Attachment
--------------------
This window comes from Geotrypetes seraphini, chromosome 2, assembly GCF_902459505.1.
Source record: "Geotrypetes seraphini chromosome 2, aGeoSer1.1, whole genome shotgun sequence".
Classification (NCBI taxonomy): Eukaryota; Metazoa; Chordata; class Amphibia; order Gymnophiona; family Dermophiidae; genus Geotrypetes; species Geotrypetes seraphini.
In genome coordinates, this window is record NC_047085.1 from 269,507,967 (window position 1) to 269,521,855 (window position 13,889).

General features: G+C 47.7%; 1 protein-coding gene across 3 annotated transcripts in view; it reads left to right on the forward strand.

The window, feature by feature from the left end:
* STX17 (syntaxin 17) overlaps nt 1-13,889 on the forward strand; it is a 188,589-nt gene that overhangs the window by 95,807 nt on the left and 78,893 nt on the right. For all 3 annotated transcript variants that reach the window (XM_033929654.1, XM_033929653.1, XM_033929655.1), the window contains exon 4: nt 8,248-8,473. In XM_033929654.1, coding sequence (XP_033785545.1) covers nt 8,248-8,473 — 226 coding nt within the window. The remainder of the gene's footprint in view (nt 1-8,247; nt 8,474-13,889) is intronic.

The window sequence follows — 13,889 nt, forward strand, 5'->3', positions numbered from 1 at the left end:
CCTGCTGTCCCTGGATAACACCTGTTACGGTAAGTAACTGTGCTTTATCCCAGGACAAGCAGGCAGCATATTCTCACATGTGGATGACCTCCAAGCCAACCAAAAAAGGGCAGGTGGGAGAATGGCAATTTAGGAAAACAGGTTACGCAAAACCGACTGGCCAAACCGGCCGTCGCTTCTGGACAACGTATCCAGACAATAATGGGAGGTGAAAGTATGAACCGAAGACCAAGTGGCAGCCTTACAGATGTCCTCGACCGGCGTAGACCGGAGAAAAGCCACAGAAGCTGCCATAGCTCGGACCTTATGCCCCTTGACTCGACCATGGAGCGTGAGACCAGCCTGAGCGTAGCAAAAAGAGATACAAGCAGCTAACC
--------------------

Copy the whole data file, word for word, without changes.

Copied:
This window comes from Geotrypetes seraphini, chromosome 2, assembly GCF_902459505.1.
Source record: "Geotrypetes seraphini chromosome 2, aGeoSer1.1, whole genome shotgun sequence".
Classification (NCBI taxonomy): Eukaryota; Metazoa; Chordata; class Amphibia; order Gymnophiona; family Dermophiidae; genus Geotrypetes; species Geotrypetes seraphini.
In genome coordinates, this window is record NC_047085.1 from 269,507,967 (window position 1) to 269,521,855 (window position 13,889).

General features: G+C 47.7%; 1 protein-coding gene across 3 annotated transcripts in view; it reads left to right on the forward strand.

The window, feature by feature from the left end:
* STX17 (syntaxin 17) overlaps nt 1-13,889 on the forward strand; it is a 188,589-nt gene that overhangs the window by 95,807 nt on the left and 78,893 nt on the right. For all 3 annotated transcript variants that reach the window (XM_033929654.1, XM_033929653.1, XM_033929655.1), the window contains exon 4: nt 8,248-8,473. In XM_033929654.1, coding sequence (XP_033785545.1) covers nt 8,248-8,473 — 226 coding nt within the window. The remainder of the gene's footprint in view (nt 1-8,247; nt 8,474-13,889) is intronic.

The window sequence follows — 13,889 nt, forward strand, 5'->3', positions numbered from 1 at the left end:
CCTGCTGTCCCTGGATAACACCTGTTACGGTAAGTAACTGTGCTTTATCCCAGGACAAGCAGGCAGCATATTCTCACATGTGGATGACCTCCAAGCCAACCAAAAAAGGGCAGGTGGGAGAATGGCAATTTAGGAAAACAGGTTACGCAAAACCGACTGGCCAAACCGGCCGTCGCTTCTGGACAACGTATCCAGACAATAATGGGAGGTGAAAGTATGAACCGAAGACCAAGTGGCAGCCTTACAGATGTCCTCGACCGGCGTAGACCGGAGAAAAGCCACAGAAGCTGCCATAGCTCGGACCTTATGCCCCTTGACTCGACCATGGAGCGTGAGACCAGCCTGAGCGTAGCAAAAAGAGATACAAGCAGCTAACC